Health & safety
Almaty is a pretty safe town, but you should still exercise the usual precautions. The commonest emergencies for Westerners here concern late-night activities – people robbed in taxis after emerging inebriated from bars and nightclubs, or passports and money stolen by prostitutes.
Though police harassment is less common these days, it can still happen. It’s best not to carry much cash around, and you certainly wouldn’t want to let your wallet into police hands. If you are stopped on the street, show only a photocopy of your passport and visa (preferably one certified by your embassy or consulate). Writing down a name and badge number helps keep police honest (and may unmask impostors).
One thing you do have to be wary of is the ‘Wallet Full of Dollars’ scam. Someone finds a wallet lying on the ground as you pass, opens it and finds hundreds of dollars inside. They draw your attention to it and if you stop, it becomes clear there’s nothing in the wallet to identify its owner. The person offers to share the loot with you and if you start to get involved, another person appears, claiming the wallet is theirs and that it originally contained much more money. They demand compensation or threaten to take you to the police, in the hope of intimidating you into making them a payment. Another less subtle ruse is for people to say they have lost their wallet and ask to see the contents of your pockets or bag to prove that you don’t have it. This is an opportunity for them to filch your valuables.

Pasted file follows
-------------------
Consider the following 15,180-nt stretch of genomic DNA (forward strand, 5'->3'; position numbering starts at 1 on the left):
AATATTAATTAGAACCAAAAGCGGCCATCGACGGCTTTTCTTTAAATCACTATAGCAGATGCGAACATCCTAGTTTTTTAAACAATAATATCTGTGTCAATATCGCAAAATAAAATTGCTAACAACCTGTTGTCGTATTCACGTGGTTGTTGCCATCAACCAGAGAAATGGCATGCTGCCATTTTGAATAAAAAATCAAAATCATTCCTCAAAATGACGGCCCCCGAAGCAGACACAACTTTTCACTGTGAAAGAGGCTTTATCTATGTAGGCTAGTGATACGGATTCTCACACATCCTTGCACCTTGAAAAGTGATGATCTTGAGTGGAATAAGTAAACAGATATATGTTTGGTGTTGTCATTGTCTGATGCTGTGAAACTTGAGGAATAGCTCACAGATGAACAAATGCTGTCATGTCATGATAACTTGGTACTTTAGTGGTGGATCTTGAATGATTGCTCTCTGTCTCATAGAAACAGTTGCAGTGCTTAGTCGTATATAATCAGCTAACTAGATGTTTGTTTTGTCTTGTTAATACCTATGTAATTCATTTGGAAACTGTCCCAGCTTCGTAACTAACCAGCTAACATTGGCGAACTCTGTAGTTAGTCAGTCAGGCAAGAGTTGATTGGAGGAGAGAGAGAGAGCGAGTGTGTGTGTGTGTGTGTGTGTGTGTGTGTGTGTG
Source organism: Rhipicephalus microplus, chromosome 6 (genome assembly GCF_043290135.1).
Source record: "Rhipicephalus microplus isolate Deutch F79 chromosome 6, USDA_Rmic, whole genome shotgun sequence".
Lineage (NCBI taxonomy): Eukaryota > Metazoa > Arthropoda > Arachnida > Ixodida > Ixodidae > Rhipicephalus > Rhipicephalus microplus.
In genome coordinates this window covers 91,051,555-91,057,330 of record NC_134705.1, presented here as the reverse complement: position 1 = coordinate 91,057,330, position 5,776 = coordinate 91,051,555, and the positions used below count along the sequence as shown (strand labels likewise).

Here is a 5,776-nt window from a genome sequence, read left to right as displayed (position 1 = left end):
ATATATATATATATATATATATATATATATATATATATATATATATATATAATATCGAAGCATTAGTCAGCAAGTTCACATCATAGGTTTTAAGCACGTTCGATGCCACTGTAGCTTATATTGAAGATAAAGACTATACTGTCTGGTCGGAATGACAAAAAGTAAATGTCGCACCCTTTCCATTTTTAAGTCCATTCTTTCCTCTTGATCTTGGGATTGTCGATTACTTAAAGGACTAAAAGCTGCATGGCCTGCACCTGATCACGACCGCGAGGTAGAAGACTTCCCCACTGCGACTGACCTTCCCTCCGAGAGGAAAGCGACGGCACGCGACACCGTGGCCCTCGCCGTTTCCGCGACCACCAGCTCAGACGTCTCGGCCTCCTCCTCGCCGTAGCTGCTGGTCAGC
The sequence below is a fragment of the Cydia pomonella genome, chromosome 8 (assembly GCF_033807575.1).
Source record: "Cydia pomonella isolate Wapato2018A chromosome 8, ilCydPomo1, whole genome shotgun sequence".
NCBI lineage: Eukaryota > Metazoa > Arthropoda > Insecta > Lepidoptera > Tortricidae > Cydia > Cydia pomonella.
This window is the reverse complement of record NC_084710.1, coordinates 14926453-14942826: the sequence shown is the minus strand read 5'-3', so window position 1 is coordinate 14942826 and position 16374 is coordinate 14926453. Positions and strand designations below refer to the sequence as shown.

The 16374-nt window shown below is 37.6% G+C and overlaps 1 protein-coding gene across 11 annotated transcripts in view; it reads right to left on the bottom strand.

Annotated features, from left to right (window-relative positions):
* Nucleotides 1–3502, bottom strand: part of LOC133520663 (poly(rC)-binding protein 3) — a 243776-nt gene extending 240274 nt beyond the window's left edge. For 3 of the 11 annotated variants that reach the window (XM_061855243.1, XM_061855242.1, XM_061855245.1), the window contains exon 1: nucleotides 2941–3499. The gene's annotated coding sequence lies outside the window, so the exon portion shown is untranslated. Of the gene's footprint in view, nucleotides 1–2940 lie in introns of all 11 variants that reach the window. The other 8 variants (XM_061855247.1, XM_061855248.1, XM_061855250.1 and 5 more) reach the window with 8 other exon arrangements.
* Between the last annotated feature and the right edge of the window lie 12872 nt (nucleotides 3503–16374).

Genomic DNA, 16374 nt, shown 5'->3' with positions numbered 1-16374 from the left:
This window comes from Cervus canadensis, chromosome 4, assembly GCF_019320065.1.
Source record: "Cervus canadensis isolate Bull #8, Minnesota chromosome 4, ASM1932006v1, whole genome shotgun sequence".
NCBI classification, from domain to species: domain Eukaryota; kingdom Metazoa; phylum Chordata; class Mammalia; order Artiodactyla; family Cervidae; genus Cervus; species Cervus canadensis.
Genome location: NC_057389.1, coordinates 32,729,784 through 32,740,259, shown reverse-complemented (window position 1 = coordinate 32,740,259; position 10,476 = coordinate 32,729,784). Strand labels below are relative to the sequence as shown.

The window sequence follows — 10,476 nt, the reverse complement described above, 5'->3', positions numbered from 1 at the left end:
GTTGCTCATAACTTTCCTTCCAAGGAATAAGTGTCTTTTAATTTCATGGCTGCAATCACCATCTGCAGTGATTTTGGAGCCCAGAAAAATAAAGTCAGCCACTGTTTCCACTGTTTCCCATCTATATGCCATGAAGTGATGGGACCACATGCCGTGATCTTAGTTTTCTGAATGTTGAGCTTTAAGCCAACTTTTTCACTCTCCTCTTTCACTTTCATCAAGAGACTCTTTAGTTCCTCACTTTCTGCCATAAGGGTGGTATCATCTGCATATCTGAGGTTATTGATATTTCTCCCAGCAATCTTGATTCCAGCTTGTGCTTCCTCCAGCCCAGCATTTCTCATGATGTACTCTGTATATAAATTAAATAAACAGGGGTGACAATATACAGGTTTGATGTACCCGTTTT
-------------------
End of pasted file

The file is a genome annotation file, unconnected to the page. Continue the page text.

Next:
To avoid trouble, ignore anyone who ‘finds’ or ‘loses’ a wallet, and keep walking without hesitation.
There have also been reports of drivers from the airport taking new arrivals to the Almaty outskirts and threatening to strand them. Only large sums of money could persuade them otherwise. To avoid complications, jot down your vehicle’s licence number, give the exact address of the place you want to go, and try not to let on that you are an Almaty novice.
Be wary of accepting invitations to stay with strangers. One traveller’s ‘hosts’ demanded a large amount of money to let her leave with her luggage.
Pharmacies (Kazakh: darikhana, Russian: apteka) all over Almaty sell many Western medicines.
Alai (cnr Furmanov & Gogol; 24hr) This pharmacy never closes.
International SOS (258 19 11; www.internationalsos.com; Lugansky 11; 9am-7pm Mon-Fri, 9am-1pm Sat) International-standard clinic with 24-hour emergency service; very expensive for nonmembers.
Interteach (/fax 258 81 00; www.interteach.kz; Ayteke Bi 83; 8am-8pm Mon-Fri, 9am-6pm Sat & Sun, ambulance 24hr) Private polyclinic charging €17 for a normal consultation, €52 for an ambulance. Also does remote-area medical assistance.
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